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Strong and Weak Ties in the Job Market


Sandra Smith at Berkeley is trying to uncover why weak ties lead to novel job opportunities. After interviewing 157 workers of various races and job levels at a public university, she reached an interesting conclusion. As it turns out, people don’t generally refer their close friends to jobs for two reasons: 1) fear of looking bad if it doesn’t work out; and 2) they are more likely to know the weaknesses of their close friends and believe this could interfere with being a good worker. Overall, the goal of the person referring friends seems to be to better their reputation in their job.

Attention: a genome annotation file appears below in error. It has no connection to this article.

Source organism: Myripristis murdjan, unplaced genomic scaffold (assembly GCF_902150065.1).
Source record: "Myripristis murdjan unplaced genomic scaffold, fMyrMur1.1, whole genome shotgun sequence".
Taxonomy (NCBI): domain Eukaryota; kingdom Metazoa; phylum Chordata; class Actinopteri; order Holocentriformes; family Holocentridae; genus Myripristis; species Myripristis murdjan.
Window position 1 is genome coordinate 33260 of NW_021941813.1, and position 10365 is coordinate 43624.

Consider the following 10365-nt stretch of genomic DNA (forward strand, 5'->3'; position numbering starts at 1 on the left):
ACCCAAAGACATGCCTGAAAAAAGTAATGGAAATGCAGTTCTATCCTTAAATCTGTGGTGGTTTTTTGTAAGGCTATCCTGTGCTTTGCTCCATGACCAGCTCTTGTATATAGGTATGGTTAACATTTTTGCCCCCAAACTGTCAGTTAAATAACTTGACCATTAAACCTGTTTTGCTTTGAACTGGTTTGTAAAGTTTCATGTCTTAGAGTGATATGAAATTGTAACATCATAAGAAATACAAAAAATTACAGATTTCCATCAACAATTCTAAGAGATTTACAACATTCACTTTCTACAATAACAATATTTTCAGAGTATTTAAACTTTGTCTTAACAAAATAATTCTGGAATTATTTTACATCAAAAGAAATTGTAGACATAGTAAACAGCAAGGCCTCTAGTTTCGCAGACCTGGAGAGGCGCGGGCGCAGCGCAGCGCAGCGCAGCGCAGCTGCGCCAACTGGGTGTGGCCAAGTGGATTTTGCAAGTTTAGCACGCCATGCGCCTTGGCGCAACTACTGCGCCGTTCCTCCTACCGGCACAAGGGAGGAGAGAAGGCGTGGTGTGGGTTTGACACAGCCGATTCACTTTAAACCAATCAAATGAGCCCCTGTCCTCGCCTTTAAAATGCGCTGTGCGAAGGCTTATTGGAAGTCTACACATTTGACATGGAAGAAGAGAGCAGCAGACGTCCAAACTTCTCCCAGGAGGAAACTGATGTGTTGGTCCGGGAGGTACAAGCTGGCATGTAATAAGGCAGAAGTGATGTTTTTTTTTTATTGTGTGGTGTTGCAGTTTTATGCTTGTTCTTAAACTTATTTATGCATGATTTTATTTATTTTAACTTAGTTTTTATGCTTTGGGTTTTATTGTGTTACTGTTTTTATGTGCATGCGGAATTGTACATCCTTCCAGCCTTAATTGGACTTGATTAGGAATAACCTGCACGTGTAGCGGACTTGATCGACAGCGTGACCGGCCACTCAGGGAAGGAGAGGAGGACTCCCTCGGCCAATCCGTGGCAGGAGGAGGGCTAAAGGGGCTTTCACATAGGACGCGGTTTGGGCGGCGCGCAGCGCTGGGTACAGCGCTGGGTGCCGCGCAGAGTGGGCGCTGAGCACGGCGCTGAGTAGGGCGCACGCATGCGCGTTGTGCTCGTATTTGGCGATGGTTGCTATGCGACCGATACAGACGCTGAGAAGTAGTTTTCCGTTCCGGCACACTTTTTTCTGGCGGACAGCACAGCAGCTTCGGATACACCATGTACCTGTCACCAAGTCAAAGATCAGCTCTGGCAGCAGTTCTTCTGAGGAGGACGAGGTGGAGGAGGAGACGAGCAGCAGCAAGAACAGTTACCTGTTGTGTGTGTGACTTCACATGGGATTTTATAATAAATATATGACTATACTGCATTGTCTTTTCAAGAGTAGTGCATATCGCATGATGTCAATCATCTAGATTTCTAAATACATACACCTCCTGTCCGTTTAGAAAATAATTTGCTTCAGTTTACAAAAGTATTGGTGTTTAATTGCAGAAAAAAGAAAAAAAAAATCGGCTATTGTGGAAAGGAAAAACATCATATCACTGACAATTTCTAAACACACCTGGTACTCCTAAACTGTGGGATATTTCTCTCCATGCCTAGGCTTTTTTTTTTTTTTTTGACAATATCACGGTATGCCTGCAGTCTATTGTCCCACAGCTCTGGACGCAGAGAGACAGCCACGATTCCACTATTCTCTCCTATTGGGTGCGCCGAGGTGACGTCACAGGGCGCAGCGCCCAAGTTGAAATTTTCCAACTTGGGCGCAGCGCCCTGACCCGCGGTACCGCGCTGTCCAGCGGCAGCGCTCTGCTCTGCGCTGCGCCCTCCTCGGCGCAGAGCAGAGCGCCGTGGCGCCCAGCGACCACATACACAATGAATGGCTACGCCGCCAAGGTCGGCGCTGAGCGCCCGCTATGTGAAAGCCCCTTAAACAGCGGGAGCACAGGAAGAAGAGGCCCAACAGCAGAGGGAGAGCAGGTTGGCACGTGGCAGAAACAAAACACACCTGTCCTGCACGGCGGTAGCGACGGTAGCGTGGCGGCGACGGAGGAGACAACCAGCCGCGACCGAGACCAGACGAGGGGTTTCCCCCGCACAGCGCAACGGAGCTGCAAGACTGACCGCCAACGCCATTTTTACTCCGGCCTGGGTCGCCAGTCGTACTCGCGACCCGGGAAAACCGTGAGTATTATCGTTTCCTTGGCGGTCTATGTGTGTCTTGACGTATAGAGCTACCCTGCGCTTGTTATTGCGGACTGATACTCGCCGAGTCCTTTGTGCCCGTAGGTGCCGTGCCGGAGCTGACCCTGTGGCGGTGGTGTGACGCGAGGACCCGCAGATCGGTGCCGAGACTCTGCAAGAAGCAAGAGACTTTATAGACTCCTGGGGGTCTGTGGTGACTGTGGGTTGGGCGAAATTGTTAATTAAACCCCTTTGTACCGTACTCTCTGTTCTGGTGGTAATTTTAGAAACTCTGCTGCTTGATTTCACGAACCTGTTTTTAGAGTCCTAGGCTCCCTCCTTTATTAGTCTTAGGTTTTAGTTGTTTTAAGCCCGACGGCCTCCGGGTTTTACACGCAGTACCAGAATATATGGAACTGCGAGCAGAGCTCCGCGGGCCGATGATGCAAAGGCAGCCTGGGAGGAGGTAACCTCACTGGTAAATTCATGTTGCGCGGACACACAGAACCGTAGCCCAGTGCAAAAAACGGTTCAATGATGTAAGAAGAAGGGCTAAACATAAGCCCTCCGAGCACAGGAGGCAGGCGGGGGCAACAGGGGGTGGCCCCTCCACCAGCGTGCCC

As we learned in class, a person in a social network is more likely to receive new information from a weak tie rather than a strong one. In the job market, this is also true and can be attributed to close friends leading one to job opportunities which one already knew about, while friends that are not so close tend to lead to jobs that one may not have heard about. But there seems to be more to it than just this, according to the Sandra’s research. Let’s assume that person A is asked by their boss B, to refer a new employee. It can be assumed that A and B have a strong tie with each other, and thus according 1) and 2) above, referring a close friend C might make A and B’s tie a weak one, or break it altogether. So it seems that all ties aren’t valued equally, since the tie between A and B is a much more important one than A and C. This means that a tie between B and C would never develop. It would be interesting to have a social network model which would account for this prioritization of ties and one could observe which ties are formed (a person referred to a certain job) in such a model.




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